Marlena Chertock has two books of poetry, Crumb-sized (Unnamed Press, 2017) and On that one-way trip to Mars (Bottlecap Press, 2016). She lives in Washington, D.C., and uses her skeletal dysplasia and chronic pain as a bridge to scientific poetry. Her poems and short stories have appeared in Breath & Shadow, The Deaf Poets Society, Noble/Gas Quarterly, Paper Darts, Rogue Agent, Wordgathering, and more. Marlena is the communications coordinator for the LGBTQ Writers Caucus and is on the planning committee for OutWrite. Find her at marlenachertock.com or @mchertock.
Marlena’s guest post is part of our regular “Concerning Craft” series.
Every night, a tidal wave fills my apartment. Floor after floor consumed by waves so much higher than me. I struggle to swim amongst my furniture, take a last breath of air as the waters rise in my bedroom. Since I was a kid, I’ve had repeated nightmares about natural disasters.
Maybe it’s my brain working out extra stress from the day in my dreams. Or all those scary movies I’ve only seen the trailers for seeping into my subconscious (Day After Tomorrow? Never watched it, but, wow, do I have intense visions about it).
The fear is ingrained in me. I haven’t lived through a major climate event myself, but over the years I’ve witnessed their increasing frequency and toll. Hurricanes that swallow islands, knock out the power supply for almost a year. Wildfires that destroy Paradise. Droughts that turn farmers to suicide, drive mass migration, and destabilize countries so much they start wars.
Daily I’m suffused in news about the growing threat of climate change. These threats aren’t hypothetical—they’re happening worldwide. Climate change is already affecting the poorest first and hardest—injustice made visible, since these countries and people are the ones who emitted the least greenhouse gas emissions, yet they’re facing the worst effects.
The reports and researchers say we only have 10 years left to stop the worst of it from becoming our reality.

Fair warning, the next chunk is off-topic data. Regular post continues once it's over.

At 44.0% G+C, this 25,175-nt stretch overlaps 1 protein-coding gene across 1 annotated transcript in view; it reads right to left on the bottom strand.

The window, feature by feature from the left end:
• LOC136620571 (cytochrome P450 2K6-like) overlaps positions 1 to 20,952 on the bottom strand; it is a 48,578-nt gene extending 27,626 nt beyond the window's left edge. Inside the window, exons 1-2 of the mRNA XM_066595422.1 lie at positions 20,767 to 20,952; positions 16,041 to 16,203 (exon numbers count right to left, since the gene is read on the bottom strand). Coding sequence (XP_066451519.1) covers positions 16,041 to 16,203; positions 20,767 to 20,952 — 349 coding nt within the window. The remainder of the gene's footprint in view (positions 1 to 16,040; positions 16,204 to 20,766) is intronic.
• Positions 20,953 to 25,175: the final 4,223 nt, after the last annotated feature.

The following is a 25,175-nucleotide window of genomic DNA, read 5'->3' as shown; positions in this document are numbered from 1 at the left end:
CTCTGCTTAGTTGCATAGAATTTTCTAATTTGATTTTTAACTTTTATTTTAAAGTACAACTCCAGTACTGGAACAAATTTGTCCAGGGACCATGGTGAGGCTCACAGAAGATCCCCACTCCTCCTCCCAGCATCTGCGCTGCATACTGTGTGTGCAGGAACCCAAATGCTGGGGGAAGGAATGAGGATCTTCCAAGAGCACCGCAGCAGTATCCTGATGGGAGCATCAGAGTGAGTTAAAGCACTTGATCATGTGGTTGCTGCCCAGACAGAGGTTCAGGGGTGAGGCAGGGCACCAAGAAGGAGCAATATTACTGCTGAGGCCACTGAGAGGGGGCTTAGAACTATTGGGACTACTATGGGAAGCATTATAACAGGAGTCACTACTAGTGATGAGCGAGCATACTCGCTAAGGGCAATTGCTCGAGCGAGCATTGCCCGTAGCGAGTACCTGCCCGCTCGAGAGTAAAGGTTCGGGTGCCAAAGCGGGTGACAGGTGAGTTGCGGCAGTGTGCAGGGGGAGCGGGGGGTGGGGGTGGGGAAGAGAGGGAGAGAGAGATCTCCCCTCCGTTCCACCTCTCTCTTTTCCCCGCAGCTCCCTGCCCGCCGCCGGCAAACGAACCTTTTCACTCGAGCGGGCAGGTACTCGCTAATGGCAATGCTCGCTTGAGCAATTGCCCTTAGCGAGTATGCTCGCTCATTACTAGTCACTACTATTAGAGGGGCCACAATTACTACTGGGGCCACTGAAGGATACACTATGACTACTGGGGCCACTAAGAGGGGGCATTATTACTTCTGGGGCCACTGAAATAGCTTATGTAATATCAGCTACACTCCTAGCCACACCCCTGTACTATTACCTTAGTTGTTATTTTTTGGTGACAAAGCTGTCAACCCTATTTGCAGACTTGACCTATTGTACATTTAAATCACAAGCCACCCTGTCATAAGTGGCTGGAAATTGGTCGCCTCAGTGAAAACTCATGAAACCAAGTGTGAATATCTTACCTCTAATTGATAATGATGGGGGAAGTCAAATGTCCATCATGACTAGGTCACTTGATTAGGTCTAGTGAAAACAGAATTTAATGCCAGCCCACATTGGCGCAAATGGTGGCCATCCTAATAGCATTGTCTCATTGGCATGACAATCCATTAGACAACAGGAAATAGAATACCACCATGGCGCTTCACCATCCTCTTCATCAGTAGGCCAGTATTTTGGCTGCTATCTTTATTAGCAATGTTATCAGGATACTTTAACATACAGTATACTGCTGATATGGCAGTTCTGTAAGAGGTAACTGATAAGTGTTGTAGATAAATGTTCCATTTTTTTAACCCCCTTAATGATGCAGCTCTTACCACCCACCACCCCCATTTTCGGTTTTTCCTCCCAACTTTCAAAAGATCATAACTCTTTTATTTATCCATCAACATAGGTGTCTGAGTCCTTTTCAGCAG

This eco-anxiety compels me to do something. That something is writing. Yes, I feel guilty that I should be doing more, something that will actually make a difference like attending climate strikes, lowering my meat consumption, using less plastic, living a greener life. But writing raises awareness of the issue and helps humanize the confusing facts and numbers behind the science of climate change.
Writers translate our wildest fantasies and the most unfathomable truths of reality. One piece of advice writers often hear is write what you know. Well, I don’t know climate change like a scientist or someone who’s lived through a climate disaster. But the poetry and fiction I write is steeped in social justice and urgency.
The images, sounds, and existential threat of climate change creep into my lines. I’ve been working on a poetry manuscript that portrays climate change not as a hoax, as those in power often want us to believe, but very present and dire. Little Patuxent Review published one of these poems in their Winter 2019 issue. “Ode to the Eastern Shore” laments how much the coastline of Maryland, my home state, will change due to sea-level rise. In this poem, I personified climate change as the Chesapeake Bay licking its lips, devouring land, taking inspiration from Patricia Smith’s Blood Dazzler and her incredibly powerful personification of Hurricane Katrina.
Over the past five years, I’ve also been writing a collection of cli-fi (climate fiction) short stories. In each of the stories—I call them Forecasts—some sort of climate event occurs or is reflected upon. Here’s just a sampling: in 2035, fresh air is sold in bottles; in 2071, the UN Kids Council passes a resolution that climate inaction is a crime; in 2085, a woman battles multiple natural disasters in one day; and in 4056, a team of women astronauts are sent to Kepler-186F to clean up alien trash. The stories are set in various times in the future, in countries around the world, and center on diverse main characters (characters of color, disabled characters, LGBTQ characters, elderly and young characters, characters from different classes and backgrounds). This collection is a translation of my nightmares, of the current and future world that climate change is bringing. A world that humans are creating for ourselves.
Writing into our weird obsessions isn’t a choice. I’m both obsessed and terrified by climate change. So I delve into the stories of how it’s affecting people all over the world and the ingenious ways people are adapting and fighting back—for example, Cape Town avoided Day Zero, the day its taps would run dry, by releasing an album of 2-minute water-saving shower songs and working hard to limit water use in the city; in Adjuntas, Puerto Rico, solar-operated community space Casa Pueblo had been pushing for renewable energy long before Hurricane Maria; indigenous people are often best-suited to protect their land and to keep more greenhouse gases from seeping into the atmosphere.
While these stories may be covered in the news, I’m working hard to translate them into poetry and short stories to forge deeper human connections and inspire action. Fiction and poetry have the power to change minds and make people care. I hope this inspires other writers to share their cli-fi too.